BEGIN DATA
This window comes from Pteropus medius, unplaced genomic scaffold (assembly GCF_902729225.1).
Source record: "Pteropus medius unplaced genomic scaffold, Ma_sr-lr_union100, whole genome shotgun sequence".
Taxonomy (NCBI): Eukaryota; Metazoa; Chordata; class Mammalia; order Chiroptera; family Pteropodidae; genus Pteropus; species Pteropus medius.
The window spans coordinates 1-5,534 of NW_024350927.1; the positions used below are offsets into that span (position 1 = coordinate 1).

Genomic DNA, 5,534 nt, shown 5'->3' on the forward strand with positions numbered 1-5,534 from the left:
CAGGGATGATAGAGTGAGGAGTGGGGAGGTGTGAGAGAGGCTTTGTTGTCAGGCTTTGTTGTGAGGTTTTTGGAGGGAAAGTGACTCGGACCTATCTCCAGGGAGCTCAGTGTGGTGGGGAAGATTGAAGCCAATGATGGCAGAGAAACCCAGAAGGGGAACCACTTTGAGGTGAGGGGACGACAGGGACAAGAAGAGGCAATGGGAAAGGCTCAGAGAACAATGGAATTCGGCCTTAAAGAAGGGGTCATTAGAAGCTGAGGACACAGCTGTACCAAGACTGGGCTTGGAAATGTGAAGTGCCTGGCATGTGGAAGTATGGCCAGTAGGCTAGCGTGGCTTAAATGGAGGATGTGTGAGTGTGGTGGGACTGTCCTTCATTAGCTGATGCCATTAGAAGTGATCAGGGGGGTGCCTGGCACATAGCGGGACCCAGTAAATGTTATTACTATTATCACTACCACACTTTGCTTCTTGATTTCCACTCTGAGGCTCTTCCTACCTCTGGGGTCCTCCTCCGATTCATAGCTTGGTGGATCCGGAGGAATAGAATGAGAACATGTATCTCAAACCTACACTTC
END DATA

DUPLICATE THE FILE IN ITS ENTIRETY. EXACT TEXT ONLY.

This window comes from Pteropus medius, unplaced genomic scaffold (assembly GCF_902729225.1).
Source record: "Pteropus medius unplaced genomic scaffold, Ma_sr-lr_union100, whole genome shotgun sequence".
Taxonomy (NCBI): Eukaryota; Metazoa; Chordata; class Mammalia; order Chiroptera; family Pteropodidae; genus Pteropus; species Pteropus medius.
The window spans coordinates 1-5,534 of NW_024350927.1; the positions used below are offsets into that span (position 1 = coordinate 1).

Genomic DNA, 5,534 nt, shown 5'->3' on the forward strand with positions numbered 1-5,534 from the left:
CAGGGATGATAGAGTGAGGAGTGGGGAGGTGTGAGAGAGGCTTTGTTGTCAGGCTTTGTTGTGAGGTTTTTGGAGGGAAAGTGACTCGGACCTATCTCCAGGGAGCTCAGTGTGGTGGGGAAGATTGAAGCCAATGATGGCAGAGAAACCCAGAAGGGGAACCACTTTGAGGTGAGGGGACGACAGGGACAAGAAGAGGCAATGGGAAAGGCTCAGAGAACAATGGAATTCGGCCTTAAAGAAGGGGTCATTAGAAGCTGAGGACACAGCTGTACCAAGACTGGGCTTGGAAATGTGAAGTGCCTGGCATGTGGAAGTATGGCCAGTAGGCTAGCGTGGCTTAAATGGAGGATGTGTGAGTGTGGTGGGACTGTCCTTCATTAGCTGATGCCATTAGAAGTGATCAGGGGGGTGCCTGGCACATAGCGGGACCCAGTAAATGTTATTACTATTATCACTACCACACTTTGCTTCTTGATTTCCACTCTGAGGCTCTTCCTACCTCTGGGGTCCTCCTCCGATTCATAGCTTGGTGGATCCGGAGGAATAGAATGAGAACATGTATCTCAAACCTACACTTC